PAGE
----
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Adding a new dog to family

BabyJessy
December 10th, 2006, 12:07 AM
We have a 2-year old female Pom who is kind of dominant and doesn't really like children (we don't have any). However, she enjoys playing with other dogs and since we are having so much fun with her in our lives, we are considering adopting another Pom or small dog. How can we know if this will be the right move and that she will enjoy having a friend 24/7? I have been told that perhaps a submissive or neutral male would be best since she's a little bossy. I could never return a dog or give it away - I am in it for the long haul - so I want to get as much info as possible before making the decision.

Any good advice will be appreciated! Thanks!

rainbow
December 10th, 2006, 12:32 AM
First of all, welcome to the forum and we'd love to see pics of your little girl. :dog:

I would go to a rescue or shelter that evaluates their dogs before adopting them out. That way you will know that he/she gets along with other dogs. Good luck and keep us posted. :fingerscr

LynLyn
December 10th, 2006, 12:46 AM
I've seen people take their dogs to the shelter and let their dogs choose a playmate, you might want to try that.

TeriM
December 10th, 2006, 01:43 AM
Generally a male/female combination is best. I would consider contacting some local rescues. They often have foster animals and can tell you some history of how the animal interacts (ie good/bad with dogs/cats/kids etc). You can let the animals meet before making the final decision. She is young and likes other dogs so should be fairly open to a new playmate

OntarioGreys
December 10th, 2006, 09:01 AM
One method is to foster with intent for a rescue group, this way you can test the dog right in your home, if it does work out well, you can then proceed to adopt, if not the commitment is not long term just temporary till the dog getrs placed, you are then helping the rescue to evaluate the dog has how it gets along with other dogs, can it be left alone, does it bark a lot, is it food possessive, is it comfortable with crating, testing how well it is housetrained, does it like going for walks, what it personality is like, that assessment will then help the rescue find the ideal home for the dog, then you can either try another foster dog to see if it is a better match or you may decide that adding another dog is not the best thing, this does give you a way to see how your dog enjoys having a another dog on her territory, it also allows you to get a feel what it is like having a second dog in your home before having to make a permanent commitment.

BabyJessy
December 10th, 2006, 04:58 PM
Thanks so much for the advice - - I have been wanting to do something "good" in regards to homeless dogs, and occasionally donating money hasn't felt enough. I think that fostering a small dog would accomplish two goals - 1) I could finally see how my dog acts around this new dog and make a decision about adding another to our family permanently and 2) I would be helping out the homeless dog and the shelter. At worst, it doesn't work out but the dog goes on to be adopted by a loving family. It's a great idea.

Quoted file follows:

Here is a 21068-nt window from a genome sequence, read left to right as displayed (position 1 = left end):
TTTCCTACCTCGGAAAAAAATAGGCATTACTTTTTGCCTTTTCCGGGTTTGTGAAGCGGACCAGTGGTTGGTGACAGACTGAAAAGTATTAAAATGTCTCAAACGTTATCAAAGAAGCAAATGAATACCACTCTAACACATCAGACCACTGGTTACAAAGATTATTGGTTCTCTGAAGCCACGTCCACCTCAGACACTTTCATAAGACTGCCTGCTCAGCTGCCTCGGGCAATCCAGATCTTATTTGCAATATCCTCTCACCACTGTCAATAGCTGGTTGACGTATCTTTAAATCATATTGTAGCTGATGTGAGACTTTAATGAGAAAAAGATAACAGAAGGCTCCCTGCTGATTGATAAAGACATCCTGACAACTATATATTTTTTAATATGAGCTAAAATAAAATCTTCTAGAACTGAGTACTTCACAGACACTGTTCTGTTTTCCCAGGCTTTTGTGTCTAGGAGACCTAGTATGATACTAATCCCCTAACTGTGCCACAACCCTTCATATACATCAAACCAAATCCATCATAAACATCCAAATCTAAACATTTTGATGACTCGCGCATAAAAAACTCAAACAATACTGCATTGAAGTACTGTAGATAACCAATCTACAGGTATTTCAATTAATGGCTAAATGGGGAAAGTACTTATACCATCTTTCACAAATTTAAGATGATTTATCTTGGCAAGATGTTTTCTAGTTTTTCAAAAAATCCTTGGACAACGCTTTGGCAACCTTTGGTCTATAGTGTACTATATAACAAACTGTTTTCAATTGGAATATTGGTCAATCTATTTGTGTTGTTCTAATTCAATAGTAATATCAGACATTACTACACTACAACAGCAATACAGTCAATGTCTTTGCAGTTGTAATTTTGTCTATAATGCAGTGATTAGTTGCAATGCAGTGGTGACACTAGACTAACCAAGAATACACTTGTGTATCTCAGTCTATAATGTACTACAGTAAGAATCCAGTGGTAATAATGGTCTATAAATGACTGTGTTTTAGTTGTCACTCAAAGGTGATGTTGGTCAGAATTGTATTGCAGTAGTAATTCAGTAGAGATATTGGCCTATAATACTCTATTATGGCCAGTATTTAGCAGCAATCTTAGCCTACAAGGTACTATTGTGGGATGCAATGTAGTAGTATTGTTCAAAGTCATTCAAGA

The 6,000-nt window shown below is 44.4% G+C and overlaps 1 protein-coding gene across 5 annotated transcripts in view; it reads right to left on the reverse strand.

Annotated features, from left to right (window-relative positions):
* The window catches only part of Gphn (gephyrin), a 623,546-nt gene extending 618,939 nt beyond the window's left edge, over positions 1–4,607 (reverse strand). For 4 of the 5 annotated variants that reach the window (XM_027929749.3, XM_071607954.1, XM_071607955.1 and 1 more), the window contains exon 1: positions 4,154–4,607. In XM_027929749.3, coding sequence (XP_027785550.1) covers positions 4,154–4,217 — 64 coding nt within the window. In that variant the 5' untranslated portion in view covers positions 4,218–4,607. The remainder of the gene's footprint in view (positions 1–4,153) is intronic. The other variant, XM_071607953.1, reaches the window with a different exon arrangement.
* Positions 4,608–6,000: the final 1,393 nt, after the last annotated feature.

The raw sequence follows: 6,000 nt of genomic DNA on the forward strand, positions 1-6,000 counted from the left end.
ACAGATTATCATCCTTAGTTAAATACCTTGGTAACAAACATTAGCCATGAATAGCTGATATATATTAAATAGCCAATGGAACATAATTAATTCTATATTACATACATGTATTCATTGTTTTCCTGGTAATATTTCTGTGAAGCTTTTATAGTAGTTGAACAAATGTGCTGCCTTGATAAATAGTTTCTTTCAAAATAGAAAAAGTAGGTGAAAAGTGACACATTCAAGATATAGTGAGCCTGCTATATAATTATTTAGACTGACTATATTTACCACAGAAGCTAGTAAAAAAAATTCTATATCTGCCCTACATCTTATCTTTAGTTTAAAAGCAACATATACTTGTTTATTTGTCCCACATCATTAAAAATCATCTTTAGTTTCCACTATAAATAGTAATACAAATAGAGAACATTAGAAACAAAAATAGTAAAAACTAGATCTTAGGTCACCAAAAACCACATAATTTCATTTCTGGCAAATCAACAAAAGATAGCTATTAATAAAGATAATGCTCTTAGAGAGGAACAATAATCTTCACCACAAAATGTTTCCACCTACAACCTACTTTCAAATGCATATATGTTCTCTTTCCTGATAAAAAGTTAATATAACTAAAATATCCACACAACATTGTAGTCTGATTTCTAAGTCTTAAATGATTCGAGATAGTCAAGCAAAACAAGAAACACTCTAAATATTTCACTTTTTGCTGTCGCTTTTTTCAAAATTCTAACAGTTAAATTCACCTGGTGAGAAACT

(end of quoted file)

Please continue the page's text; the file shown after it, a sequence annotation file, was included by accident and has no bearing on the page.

This is our baby.....

:o

OntarioGreys
December 10th, 2006, 05:24 PM
What a beauty, I love her markings :D

BabyJessy
December 10th, 2006, 06:11 PM
She's a Pom/Lhasa mixed breed. It was love at first sight (see baby picture below). She had the mischievous "dirty face"!

By the way, what would be normal, desirable behaviour between two dogs and what would be undesirable (when looking to adopt another)? Should they want to sleep/relax near each other? Is it normal for one to lightly growl and take a warning bite at the other when it's "enough"? Jessy does this with younger dogs that are jumping on her and she's fed up of playing. Also, what is meal time like with two dogs? I guess they should each have their own bowls?

Are there any books out there on having more than one dog? I can't find any...

Questions, many questions.....:pawprint:

Marshmallow
December 10th, 2006, 06:22 PM
She is beautiful BabyJessie. I suggest going to a local shelter/rescue and meeting a few dogs with her. Ultimately letting her pick out the dog.

A good rescue would be willing to work with you. Temporarily fostering is a great idea too, if it works out make it permanent. If not, you helped save a life just like Ontario Greys said.

TeriM
December 11th, 2006, 12:41 AM
What a cutie. Yes, meal time should definately involve two bowls and preferaby two seperate rooms until you are sure that neither dog is food agressive. While some posturing is acceptable between the two dogs make sure it is not to agressive. It is best for the dogs to meet on a neutral territory (local park etc) for the initial introduction. Sleeping/relaxing together is something that would come as they grow comfortable with each other and become friends but needs to happen on their terms and not be forced. You could also search the forums for identifying the alpha dog in the relationship and how you should act to work with that situation.